So many films could be considered the work or the end product of dreaming. David Lynch, while working on Blue Velvet, revealed that he was stumped for a ending until he dreamt the entire climatic scene right down to the position of the furniture and the murder victim.
Such random images conjured from the depths of our psyche has fueled the creation of many different types of film. Here are 10 notable films (but only a sliver of the real number) where dreamscapes were used to blur reality.
10. In Dreams (Neil Jordan, 1999)
The most traditional of thrillers here, In Dreams is a noble failure as it tries to inject some life into a fairly hackneyed premise which was even by 1999 was exhausted. However Jordan is a solid director and he gives the haunting dreamscape here some flair for a mostly forgettable outing.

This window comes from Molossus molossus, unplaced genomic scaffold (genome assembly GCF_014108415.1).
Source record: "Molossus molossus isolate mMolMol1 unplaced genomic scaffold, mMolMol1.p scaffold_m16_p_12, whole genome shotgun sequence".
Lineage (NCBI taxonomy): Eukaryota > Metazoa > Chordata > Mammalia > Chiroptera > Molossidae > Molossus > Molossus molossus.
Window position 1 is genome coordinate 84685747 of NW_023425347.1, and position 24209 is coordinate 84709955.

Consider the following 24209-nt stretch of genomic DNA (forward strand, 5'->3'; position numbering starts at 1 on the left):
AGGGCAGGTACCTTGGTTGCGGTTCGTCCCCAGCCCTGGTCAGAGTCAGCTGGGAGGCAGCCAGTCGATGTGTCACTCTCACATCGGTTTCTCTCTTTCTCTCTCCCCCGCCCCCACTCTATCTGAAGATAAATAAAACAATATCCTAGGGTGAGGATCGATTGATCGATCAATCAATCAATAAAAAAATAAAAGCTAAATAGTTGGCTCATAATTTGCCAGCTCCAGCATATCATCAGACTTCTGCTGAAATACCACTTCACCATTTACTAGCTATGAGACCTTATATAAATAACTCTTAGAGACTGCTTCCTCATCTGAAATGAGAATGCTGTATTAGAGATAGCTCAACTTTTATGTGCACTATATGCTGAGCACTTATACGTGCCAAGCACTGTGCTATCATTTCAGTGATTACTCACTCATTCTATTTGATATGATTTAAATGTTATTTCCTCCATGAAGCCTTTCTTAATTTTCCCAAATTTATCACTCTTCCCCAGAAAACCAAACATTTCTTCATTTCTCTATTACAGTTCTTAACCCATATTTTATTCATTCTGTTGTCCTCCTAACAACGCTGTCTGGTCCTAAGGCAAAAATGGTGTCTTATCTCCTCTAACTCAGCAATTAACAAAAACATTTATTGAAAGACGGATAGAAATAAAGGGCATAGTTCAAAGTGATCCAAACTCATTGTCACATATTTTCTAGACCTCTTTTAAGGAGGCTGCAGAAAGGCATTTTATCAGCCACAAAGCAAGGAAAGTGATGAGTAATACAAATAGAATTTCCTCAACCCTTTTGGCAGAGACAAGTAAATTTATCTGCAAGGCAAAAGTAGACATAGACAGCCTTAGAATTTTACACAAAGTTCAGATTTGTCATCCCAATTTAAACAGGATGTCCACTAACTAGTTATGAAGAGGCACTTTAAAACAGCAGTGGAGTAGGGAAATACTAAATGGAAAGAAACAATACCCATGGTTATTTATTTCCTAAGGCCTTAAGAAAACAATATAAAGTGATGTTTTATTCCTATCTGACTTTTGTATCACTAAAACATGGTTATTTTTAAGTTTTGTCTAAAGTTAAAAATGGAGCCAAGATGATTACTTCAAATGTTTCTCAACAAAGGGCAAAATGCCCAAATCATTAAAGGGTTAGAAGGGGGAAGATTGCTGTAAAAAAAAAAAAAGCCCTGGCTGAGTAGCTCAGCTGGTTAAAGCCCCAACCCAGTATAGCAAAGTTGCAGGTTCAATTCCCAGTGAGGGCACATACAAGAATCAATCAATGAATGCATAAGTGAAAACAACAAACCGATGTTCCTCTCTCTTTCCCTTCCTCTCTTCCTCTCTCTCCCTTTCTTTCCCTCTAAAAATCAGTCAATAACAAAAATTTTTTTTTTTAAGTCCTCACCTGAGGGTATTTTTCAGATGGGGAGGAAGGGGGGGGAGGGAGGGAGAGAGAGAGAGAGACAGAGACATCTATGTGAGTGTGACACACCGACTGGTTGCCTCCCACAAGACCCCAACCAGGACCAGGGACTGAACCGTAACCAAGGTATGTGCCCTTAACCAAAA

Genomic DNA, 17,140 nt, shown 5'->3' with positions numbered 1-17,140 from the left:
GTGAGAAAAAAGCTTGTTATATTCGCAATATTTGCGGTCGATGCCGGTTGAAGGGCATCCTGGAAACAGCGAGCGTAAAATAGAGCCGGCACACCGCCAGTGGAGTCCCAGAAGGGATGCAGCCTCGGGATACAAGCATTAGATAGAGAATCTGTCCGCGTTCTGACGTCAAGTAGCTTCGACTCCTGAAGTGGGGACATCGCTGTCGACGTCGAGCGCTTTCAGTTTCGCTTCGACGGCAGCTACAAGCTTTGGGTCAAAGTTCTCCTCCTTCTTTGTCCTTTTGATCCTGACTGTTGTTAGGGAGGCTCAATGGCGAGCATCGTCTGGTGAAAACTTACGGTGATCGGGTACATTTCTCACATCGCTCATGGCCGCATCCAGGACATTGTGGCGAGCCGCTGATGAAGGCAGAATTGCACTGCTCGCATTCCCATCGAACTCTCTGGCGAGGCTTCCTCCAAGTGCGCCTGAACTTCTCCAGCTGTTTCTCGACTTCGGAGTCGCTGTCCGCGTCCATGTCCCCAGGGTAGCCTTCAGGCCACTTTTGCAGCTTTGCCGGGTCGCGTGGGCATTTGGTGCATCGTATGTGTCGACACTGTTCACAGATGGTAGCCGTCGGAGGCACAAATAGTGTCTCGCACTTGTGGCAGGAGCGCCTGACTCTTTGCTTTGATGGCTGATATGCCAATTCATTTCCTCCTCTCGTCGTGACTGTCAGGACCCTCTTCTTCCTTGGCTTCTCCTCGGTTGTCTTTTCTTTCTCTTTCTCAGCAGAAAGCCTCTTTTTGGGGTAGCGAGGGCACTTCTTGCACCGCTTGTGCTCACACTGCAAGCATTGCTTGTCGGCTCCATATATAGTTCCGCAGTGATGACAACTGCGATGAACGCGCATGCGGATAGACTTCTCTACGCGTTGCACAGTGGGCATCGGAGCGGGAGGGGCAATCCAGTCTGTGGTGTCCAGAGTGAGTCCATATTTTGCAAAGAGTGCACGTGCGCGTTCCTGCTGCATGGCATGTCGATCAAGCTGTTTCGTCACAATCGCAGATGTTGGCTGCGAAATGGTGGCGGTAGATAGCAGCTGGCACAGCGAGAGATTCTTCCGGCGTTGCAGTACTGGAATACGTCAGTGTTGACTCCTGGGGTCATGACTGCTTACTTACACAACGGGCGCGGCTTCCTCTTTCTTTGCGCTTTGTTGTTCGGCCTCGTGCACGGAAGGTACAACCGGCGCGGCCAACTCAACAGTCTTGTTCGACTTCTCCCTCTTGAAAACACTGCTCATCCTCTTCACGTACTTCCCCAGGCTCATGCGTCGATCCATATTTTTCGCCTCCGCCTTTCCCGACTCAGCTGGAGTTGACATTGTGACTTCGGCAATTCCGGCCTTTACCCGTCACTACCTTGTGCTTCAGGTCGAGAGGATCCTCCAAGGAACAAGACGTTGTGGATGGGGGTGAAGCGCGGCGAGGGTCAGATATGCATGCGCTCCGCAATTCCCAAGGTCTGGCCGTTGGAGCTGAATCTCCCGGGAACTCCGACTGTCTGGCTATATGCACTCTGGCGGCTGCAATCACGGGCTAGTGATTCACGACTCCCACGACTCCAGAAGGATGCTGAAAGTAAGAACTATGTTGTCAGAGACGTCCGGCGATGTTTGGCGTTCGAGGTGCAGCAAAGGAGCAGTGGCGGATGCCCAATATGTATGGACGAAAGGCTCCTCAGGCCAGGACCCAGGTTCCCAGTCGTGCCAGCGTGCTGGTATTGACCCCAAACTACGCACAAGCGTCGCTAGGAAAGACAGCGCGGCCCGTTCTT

Despite the whiff of going through the motions, ballast is provided by a genuinely terrific performance by Annette Bening finding some depth to what could have been a gimmicky woman-gone-crazy part and Robert Downey Jnr. who had yet to hone his wiseacre persona that has in recent times overwhelmed his turns. This is the craftsman Downey Jnr. who can turn what on paper is a fairly rote serial killer and give it just enough quirk to offset total cliche.
The darker aspects of the story are well enough utilized but in the end the reality of the film feels shallow and half baked next to the well executed jump scares of the dream world. Jordan would soon return to richer material that eschewed straight ahead scares and return to his more character based work than when at its best (The Company of Wolves, Butcher Boy, et al) always had a nightmarish edge all of its own.
9. Mood Indigo (Michel Gondry, 2013)